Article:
I was really enjoying this read, despite some unevenness. It’s more like Homegoing, where each chapter focuses on a family member, either an ancestor or descendent of Abel. The synopsis is a bit misleading bc it’s to really focused on The fallout after Abel reveals himself to his daughters. But, the wheels fell off in the last chapter. I actually reread it to be sure I wasn’t missing the point, but even after the reread, I still don’t get it. It’s unfortunate bc there was a lot of compelling storytelling and interesting characters and developments.
I received an arc from the publisher but all opinions are my own.
This was such a complex and compelling novel. So many characters, so many stories--I'm still processing it! At times I became lost, trying to understand and identify the voice of the character I was reading but it was worth it. Highly recommended!
I was fortunate enough to receive an advanced copy of These Ghosts Are Family--thank you to Simon and Schuster.
The good: This was one hell of a debut novel. The writing was raw, vivid, and strong, and kept hooked from beginning to end. I was not expecting it to be more of a collection of stories, but I was pleasantly surprised. The story spans a large chunk of time and jumps to different characters and point of views, but the writing was so clear that I was not confused in the slightest. What I appreciated most was that each character was multi-faceted and had a distinctive voice; I truly felt that I was reading different stories. They each came to different conclusions about the concept of family and lineage. Carbon-copies they were not.
The not-so-good: I took off a star because there was one character that I did not resonate with at all and I felt that their section was unnecessary. This character is not "in the family" so it feels disjointed. Some of the plot banked a little too much on luck. The "right place and the right time" thing happens more than once, which is too much. The ending also falls a bit flat and I don't feel that it ever circles back to the beginning.
Final thoughts: Well written, roller-coaster of emotions, excellent read--would recommend! Thank you again to Simon and Schuster.
3.5 Libro.fm contacted me and gave me access to their monthly audiobooks, so I'd first like to thank them for this one! This was my first positive audiobook experience. The narration was fantastic and lent so much more to this story than if I had just read a physical copy.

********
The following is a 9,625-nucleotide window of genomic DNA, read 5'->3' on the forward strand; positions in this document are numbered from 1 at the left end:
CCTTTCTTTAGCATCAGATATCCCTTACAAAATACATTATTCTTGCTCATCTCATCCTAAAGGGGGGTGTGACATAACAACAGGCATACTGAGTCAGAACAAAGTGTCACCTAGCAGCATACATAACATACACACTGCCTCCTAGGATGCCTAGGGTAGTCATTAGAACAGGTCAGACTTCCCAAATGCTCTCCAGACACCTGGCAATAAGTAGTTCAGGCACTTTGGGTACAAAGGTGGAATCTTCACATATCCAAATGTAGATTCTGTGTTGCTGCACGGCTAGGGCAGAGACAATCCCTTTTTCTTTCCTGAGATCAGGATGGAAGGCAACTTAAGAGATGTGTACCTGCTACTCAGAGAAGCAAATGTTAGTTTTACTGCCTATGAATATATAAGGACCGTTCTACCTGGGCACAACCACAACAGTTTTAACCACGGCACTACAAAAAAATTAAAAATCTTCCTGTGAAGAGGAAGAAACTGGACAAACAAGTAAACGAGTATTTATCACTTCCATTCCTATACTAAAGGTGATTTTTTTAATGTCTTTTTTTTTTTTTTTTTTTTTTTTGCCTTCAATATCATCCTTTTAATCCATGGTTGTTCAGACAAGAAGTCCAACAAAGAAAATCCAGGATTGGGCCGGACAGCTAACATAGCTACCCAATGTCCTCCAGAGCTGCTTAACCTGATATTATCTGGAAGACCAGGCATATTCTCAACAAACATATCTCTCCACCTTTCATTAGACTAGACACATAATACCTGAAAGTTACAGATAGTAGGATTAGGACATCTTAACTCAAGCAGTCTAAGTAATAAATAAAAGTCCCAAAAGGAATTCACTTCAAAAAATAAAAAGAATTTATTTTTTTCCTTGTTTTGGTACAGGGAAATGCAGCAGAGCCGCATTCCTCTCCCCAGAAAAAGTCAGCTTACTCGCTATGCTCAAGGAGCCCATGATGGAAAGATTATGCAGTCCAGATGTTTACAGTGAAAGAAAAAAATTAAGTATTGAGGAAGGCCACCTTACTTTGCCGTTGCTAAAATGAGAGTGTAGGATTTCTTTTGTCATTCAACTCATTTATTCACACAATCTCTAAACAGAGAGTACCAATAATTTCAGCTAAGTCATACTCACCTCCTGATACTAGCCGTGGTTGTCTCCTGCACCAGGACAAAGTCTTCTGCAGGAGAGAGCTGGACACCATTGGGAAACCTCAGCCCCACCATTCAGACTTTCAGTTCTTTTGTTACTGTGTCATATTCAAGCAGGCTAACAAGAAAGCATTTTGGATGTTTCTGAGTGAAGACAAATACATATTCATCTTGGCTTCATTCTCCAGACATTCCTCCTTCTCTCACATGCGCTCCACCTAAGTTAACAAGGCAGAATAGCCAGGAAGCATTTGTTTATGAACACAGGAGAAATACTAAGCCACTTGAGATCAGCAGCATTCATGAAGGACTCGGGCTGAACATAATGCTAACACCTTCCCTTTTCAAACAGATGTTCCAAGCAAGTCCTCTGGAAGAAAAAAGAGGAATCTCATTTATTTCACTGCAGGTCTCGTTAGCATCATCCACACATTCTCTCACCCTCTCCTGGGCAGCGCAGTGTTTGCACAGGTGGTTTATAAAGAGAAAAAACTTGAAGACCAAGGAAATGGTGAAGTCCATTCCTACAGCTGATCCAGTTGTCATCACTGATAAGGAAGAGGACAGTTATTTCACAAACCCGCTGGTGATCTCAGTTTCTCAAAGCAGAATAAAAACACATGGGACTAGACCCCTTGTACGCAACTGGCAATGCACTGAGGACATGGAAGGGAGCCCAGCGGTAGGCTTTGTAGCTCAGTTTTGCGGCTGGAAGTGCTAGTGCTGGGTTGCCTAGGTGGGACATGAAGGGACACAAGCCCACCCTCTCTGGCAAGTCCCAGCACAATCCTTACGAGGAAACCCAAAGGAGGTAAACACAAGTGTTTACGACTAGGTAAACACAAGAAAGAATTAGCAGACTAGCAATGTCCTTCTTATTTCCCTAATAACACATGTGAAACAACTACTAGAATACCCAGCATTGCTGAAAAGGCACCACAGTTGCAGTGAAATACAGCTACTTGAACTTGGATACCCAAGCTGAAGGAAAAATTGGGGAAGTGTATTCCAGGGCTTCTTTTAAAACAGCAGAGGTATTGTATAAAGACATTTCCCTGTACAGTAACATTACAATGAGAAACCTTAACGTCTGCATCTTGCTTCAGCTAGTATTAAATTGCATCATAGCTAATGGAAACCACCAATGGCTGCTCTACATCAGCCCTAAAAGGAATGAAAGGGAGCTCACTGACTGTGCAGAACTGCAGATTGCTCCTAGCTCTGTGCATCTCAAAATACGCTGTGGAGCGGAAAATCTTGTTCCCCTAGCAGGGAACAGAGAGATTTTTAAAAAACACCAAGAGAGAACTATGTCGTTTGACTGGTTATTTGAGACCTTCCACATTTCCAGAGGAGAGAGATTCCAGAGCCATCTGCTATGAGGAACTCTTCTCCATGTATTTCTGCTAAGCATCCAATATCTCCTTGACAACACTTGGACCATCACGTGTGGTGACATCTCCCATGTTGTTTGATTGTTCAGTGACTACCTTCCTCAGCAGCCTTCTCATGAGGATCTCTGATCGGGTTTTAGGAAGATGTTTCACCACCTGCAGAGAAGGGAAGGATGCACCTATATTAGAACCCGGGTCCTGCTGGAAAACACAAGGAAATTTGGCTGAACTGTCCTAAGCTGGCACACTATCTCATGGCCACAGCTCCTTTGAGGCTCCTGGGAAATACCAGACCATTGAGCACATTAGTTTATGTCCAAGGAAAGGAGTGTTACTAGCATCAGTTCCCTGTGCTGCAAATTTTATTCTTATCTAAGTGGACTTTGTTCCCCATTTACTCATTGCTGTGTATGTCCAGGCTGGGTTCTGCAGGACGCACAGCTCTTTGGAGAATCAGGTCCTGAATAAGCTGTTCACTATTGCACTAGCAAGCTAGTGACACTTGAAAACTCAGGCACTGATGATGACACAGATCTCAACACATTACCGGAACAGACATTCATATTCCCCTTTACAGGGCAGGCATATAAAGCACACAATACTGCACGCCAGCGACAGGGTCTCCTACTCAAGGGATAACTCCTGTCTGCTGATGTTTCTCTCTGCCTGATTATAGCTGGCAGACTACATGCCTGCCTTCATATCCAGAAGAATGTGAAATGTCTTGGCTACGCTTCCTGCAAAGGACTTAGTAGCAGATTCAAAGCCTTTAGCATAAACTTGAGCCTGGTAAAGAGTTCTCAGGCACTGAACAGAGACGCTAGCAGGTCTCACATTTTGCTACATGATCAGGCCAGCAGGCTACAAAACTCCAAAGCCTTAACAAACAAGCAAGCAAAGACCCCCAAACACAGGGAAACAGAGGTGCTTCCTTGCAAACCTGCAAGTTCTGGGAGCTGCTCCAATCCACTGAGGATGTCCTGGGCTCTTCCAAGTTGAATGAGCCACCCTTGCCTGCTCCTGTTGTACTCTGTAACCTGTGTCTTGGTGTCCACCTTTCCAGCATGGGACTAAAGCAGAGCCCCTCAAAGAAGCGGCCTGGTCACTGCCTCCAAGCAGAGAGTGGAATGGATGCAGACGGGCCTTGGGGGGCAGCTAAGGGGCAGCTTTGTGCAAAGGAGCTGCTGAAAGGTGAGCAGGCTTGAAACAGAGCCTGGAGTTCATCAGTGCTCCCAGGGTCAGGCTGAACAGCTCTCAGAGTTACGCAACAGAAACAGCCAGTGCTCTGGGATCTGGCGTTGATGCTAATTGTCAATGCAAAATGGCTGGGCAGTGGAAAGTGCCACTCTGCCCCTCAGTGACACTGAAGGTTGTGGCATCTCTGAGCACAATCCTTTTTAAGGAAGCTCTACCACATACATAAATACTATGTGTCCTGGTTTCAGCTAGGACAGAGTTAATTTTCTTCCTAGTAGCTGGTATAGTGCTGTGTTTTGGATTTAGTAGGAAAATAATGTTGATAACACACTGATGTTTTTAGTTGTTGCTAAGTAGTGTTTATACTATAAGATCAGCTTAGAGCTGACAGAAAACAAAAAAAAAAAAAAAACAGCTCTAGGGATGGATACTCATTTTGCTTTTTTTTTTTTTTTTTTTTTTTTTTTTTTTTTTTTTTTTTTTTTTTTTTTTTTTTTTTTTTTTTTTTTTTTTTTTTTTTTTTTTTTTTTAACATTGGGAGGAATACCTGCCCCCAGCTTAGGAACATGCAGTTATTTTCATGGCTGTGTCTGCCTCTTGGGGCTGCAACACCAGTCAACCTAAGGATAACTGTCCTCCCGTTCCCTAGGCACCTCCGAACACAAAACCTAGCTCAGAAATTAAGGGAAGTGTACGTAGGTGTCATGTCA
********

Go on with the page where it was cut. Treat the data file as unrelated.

I really did enjoy this book, but I think it may have worked better if it had just been a short story collection. Though all of the stories inside of it are connected in one way or another, some didn't quite fit as well as they could have, and there was no real resolution to any of them. I wanted to know more about the lives of Abel's family members, and I felt like just as soon as you would learn some new, interesting information, that the gears would shift and never go back to that plot point. I think that Card is an incredibly talented writer, and makes all of these characters jump off the page, I just wished for more. I felt like there was too heavy of an emphasis on Louise and Petergaye (sp?), that could have been pared down a bit, because their story was important for the light it shed on the Paisley family's origins, but otherwise it was too long. I also was so taken aback by how it ended! There are mentions of spirits, ghosts, and demons throughout the book but then it just went full force into talk of supernatural events. And while I think it was something that needed to be included, I think that as an ending it just didn't quite work for me.
Sad. This is told rather inside out and upside down and from beyond the grave looking backwards with very mortal revenge qualities rather intact.
For me it was a 2.5 star read rounded up for the unique slants of "eyes". But it's still way too full of misery and generational heavy duty baggage for me to become embedded. I wan't and some of the characters remained for me close to stereotypes of effusion.
But not Abel or his alias. That's what really made me round it up. It (the entire dire novel) also feels like a circle with no beginning or end. Which is another aspect that for ME (while others seem to like that universality) puts me off big time. I much prefer progression with a beginning, middle and end. And happier capacity people too.
I'm absolutely sure that this will be it for me with this author. Mean type of banality seems like an internal status quo in the tone of the outlook. I'm particular for reading with more aspirations or something positive cradled in its heart. And this type of writing form and subject matter is not it.